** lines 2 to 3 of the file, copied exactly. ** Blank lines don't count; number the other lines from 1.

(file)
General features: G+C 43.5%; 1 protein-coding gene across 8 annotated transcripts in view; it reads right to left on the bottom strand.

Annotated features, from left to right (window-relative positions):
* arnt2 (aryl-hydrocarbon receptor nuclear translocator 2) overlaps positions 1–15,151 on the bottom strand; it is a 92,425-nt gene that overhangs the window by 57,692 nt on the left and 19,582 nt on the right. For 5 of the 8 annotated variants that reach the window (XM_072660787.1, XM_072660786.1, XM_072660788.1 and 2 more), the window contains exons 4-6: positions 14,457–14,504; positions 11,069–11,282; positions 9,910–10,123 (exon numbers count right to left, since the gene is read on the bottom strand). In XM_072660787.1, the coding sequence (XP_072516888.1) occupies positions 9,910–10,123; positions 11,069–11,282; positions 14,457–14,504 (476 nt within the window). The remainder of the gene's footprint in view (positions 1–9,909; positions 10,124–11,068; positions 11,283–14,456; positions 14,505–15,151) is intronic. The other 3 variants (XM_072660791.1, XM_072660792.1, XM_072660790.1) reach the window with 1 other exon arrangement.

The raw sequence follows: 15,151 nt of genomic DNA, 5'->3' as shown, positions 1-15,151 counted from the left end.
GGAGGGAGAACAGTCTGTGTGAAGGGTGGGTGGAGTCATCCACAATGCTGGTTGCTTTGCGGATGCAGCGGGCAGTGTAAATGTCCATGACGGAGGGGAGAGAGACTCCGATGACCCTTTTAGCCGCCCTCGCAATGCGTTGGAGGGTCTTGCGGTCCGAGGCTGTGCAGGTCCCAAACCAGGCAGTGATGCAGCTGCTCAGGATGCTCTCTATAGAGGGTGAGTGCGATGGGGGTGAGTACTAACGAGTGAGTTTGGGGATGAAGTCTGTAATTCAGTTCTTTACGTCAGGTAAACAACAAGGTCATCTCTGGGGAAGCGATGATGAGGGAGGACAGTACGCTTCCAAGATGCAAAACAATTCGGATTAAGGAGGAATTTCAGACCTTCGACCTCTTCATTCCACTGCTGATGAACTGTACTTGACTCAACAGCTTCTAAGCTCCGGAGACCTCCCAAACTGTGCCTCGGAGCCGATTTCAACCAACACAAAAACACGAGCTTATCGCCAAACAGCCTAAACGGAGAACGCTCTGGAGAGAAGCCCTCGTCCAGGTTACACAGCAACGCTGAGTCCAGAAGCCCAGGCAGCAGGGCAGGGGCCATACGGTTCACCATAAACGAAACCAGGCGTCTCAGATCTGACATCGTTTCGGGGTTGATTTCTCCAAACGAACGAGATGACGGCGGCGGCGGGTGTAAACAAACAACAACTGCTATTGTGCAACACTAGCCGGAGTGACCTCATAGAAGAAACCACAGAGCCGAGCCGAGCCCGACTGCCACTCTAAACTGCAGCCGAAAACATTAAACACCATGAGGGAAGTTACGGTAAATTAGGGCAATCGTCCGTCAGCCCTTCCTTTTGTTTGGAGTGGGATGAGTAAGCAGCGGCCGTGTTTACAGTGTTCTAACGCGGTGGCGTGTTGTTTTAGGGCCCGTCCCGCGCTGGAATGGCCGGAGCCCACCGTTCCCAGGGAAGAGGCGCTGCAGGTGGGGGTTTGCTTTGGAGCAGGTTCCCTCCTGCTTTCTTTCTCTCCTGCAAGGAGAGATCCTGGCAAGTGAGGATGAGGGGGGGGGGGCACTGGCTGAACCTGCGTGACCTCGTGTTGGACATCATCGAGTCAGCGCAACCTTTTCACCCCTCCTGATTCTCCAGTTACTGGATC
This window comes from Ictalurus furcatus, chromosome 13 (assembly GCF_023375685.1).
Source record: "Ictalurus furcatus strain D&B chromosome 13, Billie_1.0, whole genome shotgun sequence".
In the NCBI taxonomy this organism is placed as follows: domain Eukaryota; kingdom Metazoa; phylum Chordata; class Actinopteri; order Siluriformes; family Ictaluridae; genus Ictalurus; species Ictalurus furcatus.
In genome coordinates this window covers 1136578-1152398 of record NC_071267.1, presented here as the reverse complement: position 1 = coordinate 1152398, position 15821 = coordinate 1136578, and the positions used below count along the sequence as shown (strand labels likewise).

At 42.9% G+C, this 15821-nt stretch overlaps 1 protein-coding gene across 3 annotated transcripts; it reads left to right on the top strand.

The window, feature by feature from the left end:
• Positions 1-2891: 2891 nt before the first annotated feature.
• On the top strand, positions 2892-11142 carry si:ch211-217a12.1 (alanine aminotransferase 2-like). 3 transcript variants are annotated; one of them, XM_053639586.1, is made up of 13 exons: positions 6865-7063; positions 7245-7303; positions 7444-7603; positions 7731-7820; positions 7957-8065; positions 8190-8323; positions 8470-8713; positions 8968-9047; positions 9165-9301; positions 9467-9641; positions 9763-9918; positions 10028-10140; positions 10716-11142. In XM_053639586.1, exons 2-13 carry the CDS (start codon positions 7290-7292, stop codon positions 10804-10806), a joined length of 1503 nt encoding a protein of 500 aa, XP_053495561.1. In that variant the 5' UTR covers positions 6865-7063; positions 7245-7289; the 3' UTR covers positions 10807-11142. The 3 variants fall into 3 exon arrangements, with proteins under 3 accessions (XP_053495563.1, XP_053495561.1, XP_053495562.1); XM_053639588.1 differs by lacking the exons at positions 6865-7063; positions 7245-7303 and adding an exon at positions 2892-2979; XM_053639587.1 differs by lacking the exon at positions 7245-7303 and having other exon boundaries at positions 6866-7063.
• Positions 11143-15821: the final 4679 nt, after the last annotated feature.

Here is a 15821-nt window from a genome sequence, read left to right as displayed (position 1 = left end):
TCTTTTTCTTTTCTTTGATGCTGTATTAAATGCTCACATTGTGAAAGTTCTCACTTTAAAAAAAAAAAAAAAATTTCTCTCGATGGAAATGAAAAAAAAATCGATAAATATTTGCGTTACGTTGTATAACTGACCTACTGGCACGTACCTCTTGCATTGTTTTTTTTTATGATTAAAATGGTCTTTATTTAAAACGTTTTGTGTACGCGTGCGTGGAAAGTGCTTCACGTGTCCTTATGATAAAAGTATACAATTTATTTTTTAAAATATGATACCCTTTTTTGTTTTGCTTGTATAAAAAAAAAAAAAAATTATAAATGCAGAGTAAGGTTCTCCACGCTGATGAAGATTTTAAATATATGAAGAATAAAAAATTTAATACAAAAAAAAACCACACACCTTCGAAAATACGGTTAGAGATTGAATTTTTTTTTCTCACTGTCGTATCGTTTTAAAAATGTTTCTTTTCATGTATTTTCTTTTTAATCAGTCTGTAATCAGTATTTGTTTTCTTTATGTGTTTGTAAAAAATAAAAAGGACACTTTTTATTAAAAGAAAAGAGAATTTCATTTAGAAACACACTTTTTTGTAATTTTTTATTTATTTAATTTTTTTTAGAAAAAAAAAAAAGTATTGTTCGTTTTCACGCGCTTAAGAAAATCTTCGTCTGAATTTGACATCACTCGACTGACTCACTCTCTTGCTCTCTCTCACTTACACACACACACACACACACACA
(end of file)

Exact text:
Annotated features, from left to right (window-relative positions):
* arnt2 (aryl-hydrocarbon receptor nuclear translocator 2) overlaps positions 1–15,151 on the bottom strand; it is a 92,425-nt gene that overhangs the window by 57,692 nt on the left and 19,582 nt on the right. For 5 of the 8 annotated variants that reach the window (XM_072660787.1, XM_072660786.1, XM_072660788.1 and 2 more), the window contains exons 4-6: positions 14,457–14,504; positions 11,069–11,282; positions 9,910–10,123 (exon numbers count right to left, since the gene is read on the bottom strand). In XM_072660787.1, the coding sequence (XP_072516888.1) occupies positions 9,910–10,123; positions 11,069–11,282; positions 14,457–14,504 (476 nt within the window). The remainder of the gene's footprint in view (positions 1–9,909; positions 10,124–11,068; positions 11,283–14,456; positions 14,505–15,151) is intronic. The other 3 variants (XM_072660791.1, XM_072660792.1, XM_072660790.1) reach the window with 1 other exon arrangement.